Self-sufficient communities avoid economic woes

Amish - Pennsylvania

The Amish largely untouched by U.S. financial crisis

Scripps Howard News Service – TIM GRANT Sep 30, 2011

When Wall Street banks hit rock bottom three years ago and investors across the nation were crying uncle, members of one American subculture emerged relatively unscathed.

The Amish, with their horses and buggies and their “upside-down” values, were largely unaffected by the financial crisis, living contented lives and amassing cash.

“Their whole world view is based on living below their means, never ever above their means,” said Lorilee Craker, author of the book “Money Secrets of the Amish: Finding True Abundance in Simplicity, Sharing and Saving.” Go to story

We must become self-sufficient by growing our own grains and producing our own milk, then there will be no question of poverty.

excerpt from Letter to Rupanuga, Bombay, December 18, 1974:

Our farm projects are an extremely important part of our movement. We must become self-sufficient by growing our own grains and producing our own milk, then there will be no question of poverty. So develop these farm communities as far as possible. They should be developed as an ideal society depending on natural products not industry. Industry has simply created godlessness, because they think they can manufacture everything that they need. Our Bhagavad-gita philosophy explains that men and animals must have food in order to maintain their bodies. And the production of food is dependent on the rain and the rain of course is dependent on chanting Hare Krsna. Therefore let everyone chant Hare Krsna, eat nicely and keep their bodies fit and healthy. This is ideal life style. We do not condemn modern civilization but we don’t like to get it at the cost of God Consciousness, that is suicide.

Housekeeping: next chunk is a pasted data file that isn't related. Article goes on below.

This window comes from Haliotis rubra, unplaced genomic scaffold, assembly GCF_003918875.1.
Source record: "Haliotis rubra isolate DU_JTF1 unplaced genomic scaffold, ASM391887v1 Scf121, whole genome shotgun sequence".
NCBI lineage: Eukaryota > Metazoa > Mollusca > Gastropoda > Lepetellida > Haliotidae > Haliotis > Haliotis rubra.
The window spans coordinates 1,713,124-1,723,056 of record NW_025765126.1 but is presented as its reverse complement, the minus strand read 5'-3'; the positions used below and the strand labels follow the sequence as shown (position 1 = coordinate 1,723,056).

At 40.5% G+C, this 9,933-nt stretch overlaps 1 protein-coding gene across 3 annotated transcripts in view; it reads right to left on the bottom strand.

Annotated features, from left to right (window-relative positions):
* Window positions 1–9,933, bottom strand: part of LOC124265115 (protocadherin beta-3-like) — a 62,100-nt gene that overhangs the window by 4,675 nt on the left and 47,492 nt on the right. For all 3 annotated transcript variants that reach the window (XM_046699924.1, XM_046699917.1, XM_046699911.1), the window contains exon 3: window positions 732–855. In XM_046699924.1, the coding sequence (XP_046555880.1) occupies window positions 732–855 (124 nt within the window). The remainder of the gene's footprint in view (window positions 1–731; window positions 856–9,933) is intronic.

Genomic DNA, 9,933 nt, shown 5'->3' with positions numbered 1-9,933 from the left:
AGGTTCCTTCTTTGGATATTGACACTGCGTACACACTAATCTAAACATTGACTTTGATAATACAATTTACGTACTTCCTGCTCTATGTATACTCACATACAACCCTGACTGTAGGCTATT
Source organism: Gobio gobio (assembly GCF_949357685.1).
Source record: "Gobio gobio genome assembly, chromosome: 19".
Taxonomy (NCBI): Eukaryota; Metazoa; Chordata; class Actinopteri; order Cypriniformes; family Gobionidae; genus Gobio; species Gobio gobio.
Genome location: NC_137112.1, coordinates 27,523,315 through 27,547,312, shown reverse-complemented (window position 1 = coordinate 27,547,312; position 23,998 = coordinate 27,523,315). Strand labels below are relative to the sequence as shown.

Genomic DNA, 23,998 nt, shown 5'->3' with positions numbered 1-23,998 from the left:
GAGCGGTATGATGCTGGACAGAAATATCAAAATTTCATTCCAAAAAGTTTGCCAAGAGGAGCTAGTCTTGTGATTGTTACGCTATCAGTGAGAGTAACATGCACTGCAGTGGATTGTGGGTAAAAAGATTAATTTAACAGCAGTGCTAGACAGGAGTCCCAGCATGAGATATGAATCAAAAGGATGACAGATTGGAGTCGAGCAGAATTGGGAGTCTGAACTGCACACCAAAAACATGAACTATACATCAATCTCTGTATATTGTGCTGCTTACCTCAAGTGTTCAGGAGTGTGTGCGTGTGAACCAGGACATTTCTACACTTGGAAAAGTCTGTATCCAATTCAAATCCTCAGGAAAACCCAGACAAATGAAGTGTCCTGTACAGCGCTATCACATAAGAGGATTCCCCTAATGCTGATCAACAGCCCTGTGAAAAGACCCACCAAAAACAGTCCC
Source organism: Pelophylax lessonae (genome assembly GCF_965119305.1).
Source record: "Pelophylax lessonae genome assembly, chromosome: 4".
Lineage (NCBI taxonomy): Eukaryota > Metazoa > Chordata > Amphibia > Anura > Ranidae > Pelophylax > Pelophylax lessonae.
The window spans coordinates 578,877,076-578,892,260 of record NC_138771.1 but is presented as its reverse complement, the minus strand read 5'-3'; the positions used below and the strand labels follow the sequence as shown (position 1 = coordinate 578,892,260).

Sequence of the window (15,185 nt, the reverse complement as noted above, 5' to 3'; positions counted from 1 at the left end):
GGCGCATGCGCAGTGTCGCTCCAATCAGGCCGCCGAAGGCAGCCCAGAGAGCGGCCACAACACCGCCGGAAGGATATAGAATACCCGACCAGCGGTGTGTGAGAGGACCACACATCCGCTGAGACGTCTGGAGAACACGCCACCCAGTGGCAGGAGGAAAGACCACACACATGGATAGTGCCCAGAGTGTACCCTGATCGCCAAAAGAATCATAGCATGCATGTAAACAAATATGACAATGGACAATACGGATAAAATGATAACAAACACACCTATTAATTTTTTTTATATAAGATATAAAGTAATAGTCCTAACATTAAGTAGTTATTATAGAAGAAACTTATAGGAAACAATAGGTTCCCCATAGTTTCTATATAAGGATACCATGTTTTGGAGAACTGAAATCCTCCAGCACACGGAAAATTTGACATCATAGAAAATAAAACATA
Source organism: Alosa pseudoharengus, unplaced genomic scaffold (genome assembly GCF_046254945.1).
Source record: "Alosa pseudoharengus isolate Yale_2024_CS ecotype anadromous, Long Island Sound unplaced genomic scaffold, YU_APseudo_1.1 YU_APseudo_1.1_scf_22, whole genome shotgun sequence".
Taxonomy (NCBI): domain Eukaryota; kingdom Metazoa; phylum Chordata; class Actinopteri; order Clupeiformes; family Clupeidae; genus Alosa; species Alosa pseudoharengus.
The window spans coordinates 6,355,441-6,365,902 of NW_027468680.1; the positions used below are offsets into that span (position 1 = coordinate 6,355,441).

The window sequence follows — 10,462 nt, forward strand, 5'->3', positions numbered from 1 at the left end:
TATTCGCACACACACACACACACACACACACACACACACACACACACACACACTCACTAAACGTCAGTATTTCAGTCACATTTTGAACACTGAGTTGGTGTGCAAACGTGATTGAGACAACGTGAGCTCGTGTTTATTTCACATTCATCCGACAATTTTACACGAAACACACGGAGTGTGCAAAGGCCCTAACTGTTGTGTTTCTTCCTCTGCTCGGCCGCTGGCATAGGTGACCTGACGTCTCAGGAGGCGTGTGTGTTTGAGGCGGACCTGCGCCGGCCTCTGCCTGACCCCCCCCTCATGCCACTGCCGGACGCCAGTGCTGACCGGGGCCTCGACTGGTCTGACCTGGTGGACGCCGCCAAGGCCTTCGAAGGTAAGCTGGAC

excerpt from Letter to Nityananda, Denver, July 1, 1975:

This farm project you should consider very important. The idea is that people can be self sufficient and raise their own foodstuffs and have sufficient milk to save time and chant Hare Krishna. Why should they work so hard in the hellish factories? Let everyone live simply and be Krsna conscious.

Letter to Rupanuga, Ahmedabad, September 29, 1975:

If these farm projects are successful, then all this industry will be closed. We do not have to make propaganda, but automatically people will not want. The people are innocent. The rascal leaders say it is primitive to remain on the farm, but to do business in the city and become rogue and rascal, that is advanced. They have dog race, horse race, gambling, coca cola, pepsi cola—all unnecessary. There is no use for it but the business is going on. They take to cigarette and T.V. because they have no good engagement. They are chewing the already chewed.

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